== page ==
About mile 10 things started to get really tough. I drank my perpeteum, which was probably a mistake. My stomach was shutting down, and the perpeteum made me belch...A LOT. For the rest of the marathon I was belching perpeteum and waiting for the vomit. It never came, but I was sure it would.
At the halfway turn around, I was really hurting and starting to wonder if I could run the whole thing...or even finish. I didn't want to eat anything and I was sure I was going to vomit. Cheri said I looked horrible when they saw me heading back in to the turn around point.
The crowd there is great and I saw my family. My brother in law somehow got a spot along the fence and set up his tripod for his camera and snapped some great pictures. The crowd and my family helped and I started feeling a little better. Cheri thought I stopped at special needs because she said I looked a lot better heading back out than I did coming in.
The second half of the run was really tough, and I faded a lot. After running through Camp Randall, Mark biked a long side me for a while which helped. He encouraged me, and if nothing else, it was a distraction from the fatigue. I hadn't eaten anything in a few miles and he reminded me to keep eating and drinking even though I didn't want to so I walked the next aid station to get some Gatorade. After he headed back to the stadium I took another gel and got some more water. My stomach didn't want anything, but I knew I couldn't do a half marathon without more calories.
I walked Observatory hill the second loop, although I probably would've been better off running it because it was really tough to get going again after walking. My legs were getting stiff and sore already and my hip flexors were really sore. I stopped looking at my watch and just kept telling myself to put one foot in front of the other and keep my legs turning over and moving forward.
Official Time: 4:12:46
Overall Time: 11:24:32
One of my co-workers made fun of my Spirit of Racing finish line picture because it was a picture of me turning off my watch, like the OCD-time-obsessed-triathlete I am. Until then, I had put no thought into my finish line picture, so I thought about it and decided I would ignore my watch, raise my arms and get a good picture. Then I thought, when I raise my arms should I do the #1 signs with my fingers or just do closed fists? I figured since I'll be far from #1 (384 to be exact - tough to do with your fingers), I'll go with closed fists. Makes sense. Check it out, one closed fist, one #1.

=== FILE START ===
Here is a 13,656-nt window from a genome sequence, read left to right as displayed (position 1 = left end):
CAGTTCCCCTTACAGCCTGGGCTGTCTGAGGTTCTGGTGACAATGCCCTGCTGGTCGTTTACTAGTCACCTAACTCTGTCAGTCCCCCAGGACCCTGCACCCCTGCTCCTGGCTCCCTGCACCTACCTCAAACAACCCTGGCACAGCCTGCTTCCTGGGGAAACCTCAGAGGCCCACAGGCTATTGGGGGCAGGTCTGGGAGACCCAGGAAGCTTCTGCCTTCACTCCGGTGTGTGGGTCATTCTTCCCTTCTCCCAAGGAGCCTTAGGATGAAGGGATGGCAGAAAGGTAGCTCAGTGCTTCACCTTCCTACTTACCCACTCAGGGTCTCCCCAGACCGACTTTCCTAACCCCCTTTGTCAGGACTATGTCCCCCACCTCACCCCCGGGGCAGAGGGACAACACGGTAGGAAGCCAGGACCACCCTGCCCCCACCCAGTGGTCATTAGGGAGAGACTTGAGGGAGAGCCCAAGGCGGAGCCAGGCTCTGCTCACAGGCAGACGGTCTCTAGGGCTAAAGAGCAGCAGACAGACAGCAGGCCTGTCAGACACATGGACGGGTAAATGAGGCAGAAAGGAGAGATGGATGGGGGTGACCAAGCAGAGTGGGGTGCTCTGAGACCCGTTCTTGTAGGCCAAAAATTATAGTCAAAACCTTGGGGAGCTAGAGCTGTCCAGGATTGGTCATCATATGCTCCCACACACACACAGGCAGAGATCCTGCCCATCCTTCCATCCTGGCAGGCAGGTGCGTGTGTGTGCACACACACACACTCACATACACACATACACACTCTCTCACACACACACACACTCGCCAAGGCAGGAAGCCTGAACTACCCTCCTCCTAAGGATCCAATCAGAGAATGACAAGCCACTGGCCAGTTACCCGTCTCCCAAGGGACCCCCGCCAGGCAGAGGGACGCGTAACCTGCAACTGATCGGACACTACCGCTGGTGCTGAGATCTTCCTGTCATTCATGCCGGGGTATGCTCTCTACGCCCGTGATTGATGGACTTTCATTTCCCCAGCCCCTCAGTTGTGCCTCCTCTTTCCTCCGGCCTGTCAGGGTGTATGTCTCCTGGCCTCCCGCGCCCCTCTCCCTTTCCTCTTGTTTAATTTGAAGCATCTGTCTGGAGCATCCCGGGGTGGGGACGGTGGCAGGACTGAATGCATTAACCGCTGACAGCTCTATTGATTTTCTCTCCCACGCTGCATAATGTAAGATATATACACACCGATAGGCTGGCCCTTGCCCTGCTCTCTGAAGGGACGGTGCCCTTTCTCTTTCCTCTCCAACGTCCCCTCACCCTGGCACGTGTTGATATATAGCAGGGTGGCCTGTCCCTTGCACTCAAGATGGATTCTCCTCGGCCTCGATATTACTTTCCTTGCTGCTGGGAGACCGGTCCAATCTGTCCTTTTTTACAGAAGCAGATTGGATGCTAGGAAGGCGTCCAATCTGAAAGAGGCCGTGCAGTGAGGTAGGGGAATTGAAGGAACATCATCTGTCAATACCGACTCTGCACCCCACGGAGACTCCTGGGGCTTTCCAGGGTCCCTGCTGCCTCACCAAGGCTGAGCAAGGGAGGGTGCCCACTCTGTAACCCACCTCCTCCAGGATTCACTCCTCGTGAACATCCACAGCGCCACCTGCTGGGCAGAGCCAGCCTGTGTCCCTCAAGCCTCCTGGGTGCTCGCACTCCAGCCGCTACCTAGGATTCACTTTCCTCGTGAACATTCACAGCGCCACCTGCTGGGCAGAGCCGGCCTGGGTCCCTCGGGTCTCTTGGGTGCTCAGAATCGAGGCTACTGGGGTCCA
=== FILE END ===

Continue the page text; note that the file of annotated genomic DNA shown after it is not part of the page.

A few times I jokingly promised a trip to the medical tent. It was no joke. A few minutes after finishing, I knew a trip to the med tent was in order. I was very light headed and felt like I was going to pass out. My hands and lips were numb.
The first thing they do at the med tent is weigh you. I was only down 3 lbs, so it wasn't dehydration. They took my blood pressure and it was really low. So they sat me down and made me drink some chicken broth. Then I had a soda and started to feel better after about 10 minutes so we grabbed my gear and headed home.
The plan was to go home, take an ice bath and go back to watch the finishers. I came home, took an ice bath and then both Cheri and I didn't feel like going back. We were tired, and my legs had stiffened up and walking was quite a challenge.
Today, we've decided to go to the awards banquet so we're heading out in a few minutes. My legs are really, really sore and I'm having a tough time walking. I couldn't imagine going to work today.
I never thought the Ironman was going to be easy, but I'll admit that it was tougher than I thought it would be. I really thought I was in shape to feel good through the 20 mile mark on the marathon, but I started struggling at mile 2. It was really tough and I have tons of respect for anyone that has done the distance.
People I want to thank for supporting me and cheering for me at the race: Cheri, (Her support was incredible and a big help. Having her with me definitely made my Ironman journey much more enjoyable.) my parents, my sister, my brother in law, my nieces, my nephew, Cheri's family, Mark at Swimfast (it wouldn't have been a 1:10 swim without his help), Dennis, Abby & Toby, Mark & Jessica, Heather & Tad, Stephen & Emily, Jordan, Brent the tank, Jim T., Steve W., Ryan O., Nick & Nicole, Andy, the Wimmers, Bob, Jessica and Pete. I hope I didn't forget anyone. Thanks.